n of Emancipation for the slaves issued.—24. Convention of the governors of the loyal States at Altoona, Pa. President Lincoln suspended the privilege of the writ of habeas corpus in respect to all persons arrested and imprisoned in any fort, camp, arsenal, military prison, or other place by any military authority, or by sentence of court-martial. Engagement at Donaldsonville, La.—25. Commodore Wilkes's squadron arrived at Bermuda, and he was ordered to leave in twenty-four hours.—27. Augusta, Ky., attacked by Confederates, who captured the garrison and destroyed the town.—29. General Buell ordered to turn over the command of his troops to General Thomas. Warrenton, Va., taken by the Nationals.— 30. Retaliatory resolutions introduced into the Confederate Congress on account of the Emancipation Proclamation.—Oct. 1. General Halleck sent to McClellan, urging him to cross the Potomac and attack the Confederates. National soldiers crossed at Shepherdstown and drove the Confedera
Harper's Encyclopedia of United States History (ed. Benson Lossing), Ward, Durbin 1819-1886 (search)
Ward, Durbin 1819-1886 Lawyer; born in Augusta, Ky., Feb. 11, 1819; settled in Fayette county, Ind.; admitted to the bar in 1842; prosecuting attorney of Warren county, O., in 1845-51; served throughout the Civil War; won distinction at the battle of Chickamauga, where he was severely wounded; promoted lieutenant-colonel, Dec. 31, 1862, and brevetted brigadiergeneral in October, 1865; was United States attorney for the southern district of Ohio in 1866-68; elected to the State Senate in 1870; and drew up the plan of the present circuit court system of Ohio. He died in Lebanon, O., May 22, 1886.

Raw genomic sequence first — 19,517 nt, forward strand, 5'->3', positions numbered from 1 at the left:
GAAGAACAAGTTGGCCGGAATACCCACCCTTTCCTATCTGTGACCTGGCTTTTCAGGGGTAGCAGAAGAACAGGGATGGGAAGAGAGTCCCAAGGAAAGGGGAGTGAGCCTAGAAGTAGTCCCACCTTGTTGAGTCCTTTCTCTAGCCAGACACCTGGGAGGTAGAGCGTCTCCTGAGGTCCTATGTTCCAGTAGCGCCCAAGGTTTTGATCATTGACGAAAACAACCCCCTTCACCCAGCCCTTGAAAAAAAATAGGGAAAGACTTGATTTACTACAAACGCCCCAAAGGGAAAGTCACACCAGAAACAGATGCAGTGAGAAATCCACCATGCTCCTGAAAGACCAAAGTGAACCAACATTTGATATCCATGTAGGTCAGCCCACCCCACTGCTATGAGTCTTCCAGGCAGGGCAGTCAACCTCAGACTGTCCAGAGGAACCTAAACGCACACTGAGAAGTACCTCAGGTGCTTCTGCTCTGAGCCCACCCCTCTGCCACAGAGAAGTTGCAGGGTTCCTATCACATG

Frederick H. Dyer, Compendium of the War of the Rebellion: Battles, Kentucky, 1862 (search)
es, MunfordsvilleKENTUCKY--6th Cavalry. OHIO--3d Cavalry. INDIANA--17th Infantry. Sept. 21: Skirmish, ShepherdsvilleCol. Granger's Command. Sept. 22: Skirmish, Vinegar HillINDIANA--2d Cavalry. Sept. 22: Skirmish, MunfordsvilleKENTUCKY--3d Cavalry. Union loss, 2 killed, 12 wounded. Total, 14. Sept. 25: Skirmish, AshbysburgKENTUCKY--8th Cavalry. Sept. 25: Affair near Snow's PondPicket attack. Sept. 26: Action, West LibertyKENTUCKY--22d Infantry. OHIO--16th Infantry. Sept. 27: Skirmish, AugustaKENTUCKY--Home Guard. Union loss, 9 killed, 15 wounded, 96 missing. Total, 115. Sept. 28: Skirmish, Lebanon JunctionINDIANA--4th Cavalry. Sept. 28: Skirmish, BrookvilleKENTUCKY--14th Cavalry; Home Guard. OHIO--44th Infantry. Union loss, 1 killed. Sept. 28-Oct. 5: Exp. from Columbus to Covington, Durhamsville and Fort Randolph, TennILLINOIS--2d Cavalry (Co's "D," "L"); 72d Infantry (4 Co's). INDIANA--52d Infantry. MICHIGAN--Battery "H" 1st Light Arty. Sept. 29: Skirmish, Elizabethtown Roa